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Longitudinal axis (x) is the axis orthogonal to its lateral directions (y and z), but what is transverse direction? Is transverse just another term for lateral?

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The terms lateral and transverse often get mixed up, because they can refer to the same thing, although this is not necessary.

To my understanding any lateral is transverse but the opposite is not necessarily true.

Transverse axis is any axis perpendicular to the longitudinal axis

Lateral axis (to my understanding/how I'd use it) implies being to the side, so in a sense it accounts for gravity. So Lateral axis describes an axis that is perpendicular to the longitudinal and its also perpendicular to the gravity axis (parallel to the horizontal plane).

1. Movements of blocks.

1.1. Block moving horizontally

for the following example:

enter image description here

  • The longitudinal axis is along the direction of movement so its parallel to X.
  • Y an Z can be both termed transverse axis.
  • Z can be termed lateral axis

1.2Mass moving vertically

for the following example:

enter image description here

  • Again The longitudinal axis is along the direction of movement so its parallel to Y.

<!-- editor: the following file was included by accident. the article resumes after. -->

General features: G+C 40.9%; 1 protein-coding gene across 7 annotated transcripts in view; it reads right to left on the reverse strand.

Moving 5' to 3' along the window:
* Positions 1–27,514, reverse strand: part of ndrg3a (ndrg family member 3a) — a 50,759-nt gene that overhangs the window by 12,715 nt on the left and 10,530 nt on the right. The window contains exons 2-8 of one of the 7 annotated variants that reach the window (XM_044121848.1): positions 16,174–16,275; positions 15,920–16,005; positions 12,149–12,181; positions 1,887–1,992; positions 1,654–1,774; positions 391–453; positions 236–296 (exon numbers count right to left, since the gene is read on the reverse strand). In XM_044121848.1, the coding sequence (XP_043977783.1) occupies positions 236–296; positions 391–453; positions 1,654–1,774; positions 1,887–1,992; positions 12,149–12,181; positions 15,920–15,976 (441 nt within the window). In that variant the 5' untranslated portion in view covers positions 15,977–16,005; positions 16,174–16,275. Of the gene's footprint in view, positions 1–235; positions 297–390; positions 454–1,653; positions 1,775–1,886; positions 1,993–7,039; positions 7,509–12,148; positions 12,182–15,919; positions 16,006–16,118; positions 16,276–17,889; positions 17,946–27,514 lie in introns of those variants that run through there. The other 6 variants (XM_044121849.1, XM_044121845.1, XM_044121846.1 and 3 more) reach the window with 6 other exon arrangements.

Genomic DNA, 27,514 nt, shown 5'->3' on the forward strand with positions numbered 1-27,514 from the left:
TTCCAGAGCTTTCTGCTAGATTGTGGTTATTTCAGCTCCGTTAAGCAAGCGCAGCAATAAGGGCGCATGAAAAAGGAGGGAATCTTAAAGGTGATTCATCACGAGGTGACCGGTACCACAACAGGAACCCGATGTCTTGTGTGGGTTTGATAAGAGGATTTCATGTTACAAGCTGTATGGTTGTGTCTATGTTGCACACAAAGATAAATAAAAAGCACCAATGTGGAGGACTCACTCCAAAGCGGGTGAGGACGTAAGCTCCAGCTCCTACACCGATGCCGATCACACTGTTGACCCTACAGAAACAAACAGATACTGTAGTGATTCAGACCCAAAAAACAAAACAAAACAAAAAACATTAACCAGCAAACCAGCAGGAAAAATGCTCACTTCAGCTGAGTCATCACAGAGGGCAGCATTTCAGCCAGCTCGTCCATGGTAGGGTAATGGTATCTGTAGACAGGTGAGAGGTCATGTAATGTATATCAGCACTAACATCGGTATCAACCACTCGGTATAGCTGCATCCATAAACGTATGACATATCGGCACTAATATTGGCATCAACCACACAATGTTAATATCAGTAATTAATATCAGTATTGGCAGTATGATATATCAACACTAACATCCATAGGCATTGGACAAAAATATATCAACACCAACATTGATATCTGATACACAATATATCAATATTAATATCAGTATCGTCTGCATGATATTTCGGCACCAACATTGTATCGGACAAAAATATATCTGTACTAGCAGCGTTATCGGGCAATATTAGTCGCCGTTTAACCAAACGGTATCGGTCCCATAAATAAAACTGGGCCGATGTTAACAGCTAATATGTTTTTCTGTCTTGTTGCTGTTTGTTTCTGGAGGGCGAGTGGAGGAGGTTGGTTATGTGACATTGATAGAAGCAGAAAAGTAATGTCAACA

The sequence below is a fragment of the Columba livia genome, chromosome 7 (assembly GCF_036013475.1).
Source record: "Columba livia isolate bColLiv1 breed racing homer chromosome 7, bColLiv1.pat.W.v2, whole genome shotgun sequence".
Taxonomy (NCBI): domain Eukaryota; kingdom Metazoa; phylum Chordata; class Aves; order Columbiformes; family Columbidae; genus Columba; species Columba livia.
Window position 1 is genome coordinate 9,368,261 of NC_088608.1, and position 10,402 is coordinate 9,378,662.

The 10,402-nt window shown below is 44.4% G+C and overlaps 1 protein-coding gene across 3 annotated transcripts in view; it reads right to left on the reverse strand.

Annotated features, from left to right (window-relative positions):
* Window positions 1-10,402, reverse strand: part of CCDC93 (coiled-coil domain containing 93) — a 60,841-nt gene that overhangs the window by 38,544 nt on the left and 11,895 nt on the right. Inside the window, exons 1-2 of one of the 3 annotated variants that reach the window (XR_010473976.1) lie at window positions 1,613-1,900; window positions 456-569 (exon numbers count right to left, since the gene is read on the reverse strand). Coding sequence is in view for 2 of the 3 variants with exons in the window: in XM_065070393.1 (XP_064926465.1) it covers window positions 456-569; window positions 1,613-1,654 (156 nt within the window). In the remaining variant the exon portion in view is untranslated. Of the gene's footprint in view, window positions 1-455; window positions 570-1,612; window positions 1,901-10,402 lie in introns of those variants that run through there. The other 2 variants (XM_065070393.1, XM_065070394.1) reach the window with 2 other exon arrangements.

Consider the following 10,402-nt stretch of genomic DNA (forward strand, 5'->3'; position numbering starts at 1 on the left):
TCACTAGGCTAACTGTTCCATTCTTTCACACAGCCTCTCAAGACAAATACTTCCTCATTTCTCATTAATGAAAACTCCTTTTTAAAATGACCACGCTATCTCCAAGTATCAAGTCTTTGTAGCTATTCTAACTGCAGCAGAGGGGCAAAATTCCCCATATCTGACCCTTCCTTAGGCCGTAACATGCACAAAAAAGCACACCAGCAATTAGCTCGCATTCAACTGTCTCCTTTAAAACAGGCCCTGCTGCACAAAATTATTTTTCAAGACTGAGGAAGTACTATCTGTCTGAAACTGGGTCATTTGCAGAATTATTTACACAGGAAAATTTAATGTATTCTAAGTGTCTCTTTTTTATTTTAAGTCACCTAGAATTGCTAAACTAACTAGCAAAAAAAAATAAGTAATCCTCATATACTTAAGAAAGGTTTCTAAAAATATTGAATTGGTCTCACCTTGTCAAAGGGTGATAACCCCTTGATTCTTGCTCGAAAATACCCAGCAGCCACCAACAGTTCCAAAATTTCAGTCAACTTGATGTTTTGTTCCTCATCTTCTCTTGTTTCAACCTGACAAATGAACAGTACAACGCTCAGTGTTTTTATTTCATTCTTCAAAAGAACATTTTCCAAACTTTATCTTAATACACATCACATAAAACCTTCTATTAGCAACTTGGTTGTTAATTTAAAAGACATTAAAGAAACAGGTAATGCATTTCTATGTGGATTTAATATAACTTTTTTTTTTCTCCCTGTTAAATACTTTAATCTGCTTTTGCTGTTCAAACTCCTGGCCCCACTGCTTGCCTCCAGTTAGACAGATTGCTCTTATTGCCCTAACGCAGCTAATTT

• X and Z can be both termed transverse axis
  • X and Z can be termed lateral axis (this is a singularity)

1.3. mass moving on an incline

In the following example

enter image description here

  • Again the longitudinal axis is along the direction of movement so its none of the XYZ
  • Y can be termed transverse axis
  • Y can be termed lateral axis

2. Forces

With forces -in my personal experience- there is usually less confusion .

  • Transverse forces: refer to any force perpendicular to the longitudinal axis
  • Lateral forces: refer to any force perpendicular to the longitudinal axis and parallel to horizontal plane

So in the following example:

enter image description here

  • Transverse forces are: Radial force and lateral force
  • Lateral forces are: well... the lateral force
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  • $\begingroup$ This definition of lateral (also perpendicular to gravity) matches the aviation definition, for level flight at least 😅 $\endgroup$ – Jonathan R Swift Jan 20 at 9:35
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Analogous, but not synonymous - typically used in reference to human bodies and aircraft respectively

enter image description hereenter image description here

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